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I went to a garage repair place and got a chunk of broken garage door spring. Amazing how much steel you get in a 2 foot length of coil spring. Guessing it is 1095. Works great. Shape it to a square cross section to have a nice flat on it and grind it shiny after heat treat. I've always heated to just a very dull red and quenched in water - no temper. Sparks like crazy.


One of my favorite ones I made was dual purpose. Made one similar to Don's second from the bottom picture out of coil spring so it wasn't nearly as thick. Except instead of having a flat end, I drew it down to a point. Makes an awesome leather punch.


Geoff, if this is for your wanderer kit, (if you haven't already) you may want to look up Hudson Bay Tobacco tins https://www.tdcmfg.com/product-page/hudson-bay-tobacco-box  (can find them cheaper than the one shown - was just the first link that showed up). They make a great thing to hold a length of manila rope (birds nest), some char cloth, the flint and the steel. Added bonus is they have a 6X mag lens in the lid. I cut out a piece of thin leather to place between the lens and the "hard stuff" to protect the lens from scratches.

Edited by Bill Schmalhofer
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  • 3 weeks later...
On 1/13/2021 at 7:06 AM, Don Abbott said:

We have a rock on my granddad's farm that most would call flint.


I've been meaning to comment on this, but keep getting sidetracked by work:  What you have there is chalcedony.  Not common around here in east TN, but where it does occur there's a lot of it.  And yeah, you won't see many stone tools made from it.  But when you do, they're masterpieces.  And might be why the native peoples didn't use copper knapping tools...;)  Try an antler tine for pressure flaking, or a steel wire nail with the point ground off.    A buddy of mine made a little point (Hamilton incurvate) out of some of the blue chalcedony from that formation.  Pretty, and outperformed all other local stone when actually used.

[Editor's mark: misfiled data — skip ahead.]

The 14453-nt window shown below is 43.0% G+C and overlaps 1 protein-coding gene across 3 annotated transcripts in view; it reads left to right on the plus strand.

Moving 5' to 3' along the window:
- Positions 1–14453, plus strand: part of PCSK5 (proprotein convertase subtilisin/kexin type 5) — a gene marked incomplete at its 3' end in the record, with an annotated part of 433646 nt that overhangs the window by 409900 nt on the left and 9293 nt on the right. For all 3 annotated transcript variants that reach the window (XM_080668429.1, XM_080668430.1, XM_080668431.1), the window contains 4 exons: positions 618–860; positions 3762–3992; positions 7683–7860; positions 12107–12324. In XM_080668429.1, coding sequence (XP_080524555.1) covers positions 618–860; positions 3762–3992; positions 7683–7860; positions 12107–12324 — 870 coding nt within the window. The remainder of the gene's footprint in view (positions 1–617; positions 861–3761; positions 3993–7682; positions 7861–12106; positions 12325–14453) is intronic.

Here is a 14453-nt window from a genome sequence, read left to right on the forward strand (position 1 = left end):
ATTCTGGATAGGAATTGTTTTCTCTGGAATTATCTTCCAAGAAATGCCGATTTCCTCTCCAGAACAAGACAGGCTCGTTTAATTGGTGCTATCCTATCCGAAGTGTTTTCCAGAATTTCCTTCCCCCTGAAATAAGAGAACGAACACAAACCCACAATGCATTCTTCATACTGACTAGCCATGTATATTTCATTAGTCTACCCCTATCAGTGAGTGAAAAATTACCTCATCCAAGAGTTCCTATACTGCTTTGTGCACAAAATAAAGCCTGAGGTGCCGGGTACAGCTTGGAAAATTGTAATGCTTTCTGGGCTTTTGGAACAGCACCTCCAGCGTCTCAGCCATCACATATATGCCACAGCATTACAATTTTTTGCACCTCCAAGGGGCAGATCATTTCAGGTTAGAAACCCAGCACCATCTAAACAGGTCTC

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Thanks for the information. I've always wondered what it's called.


I have found unbroken nodules the size of a football.


I'll try to get a picture of a couple points I have managed from it. But you talk about awesome gun flints... they are worth the effort.

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  • 1 month later...

I'll second or third the use of old files and W1.


Haven't made any in a while, work getting in the way of having fun.  Anyway, I have done a couple of larger "household" strikers out of 1018 with a 1084 striking surface forge welded on just for fun and they worked well.  Just normalize and water quench just the striking surface, maybe about an 1/8" or so deep.  I do the draw back with a map gas torch, the tail or whatever you want to call it gets blue and the hard edge barely enough to sizzle water, then coat with bee's wax.  And of course test strike before boxing.  Before and after quench I clean the striking edge up on a less than perfect 80 grit belt to get to good steel.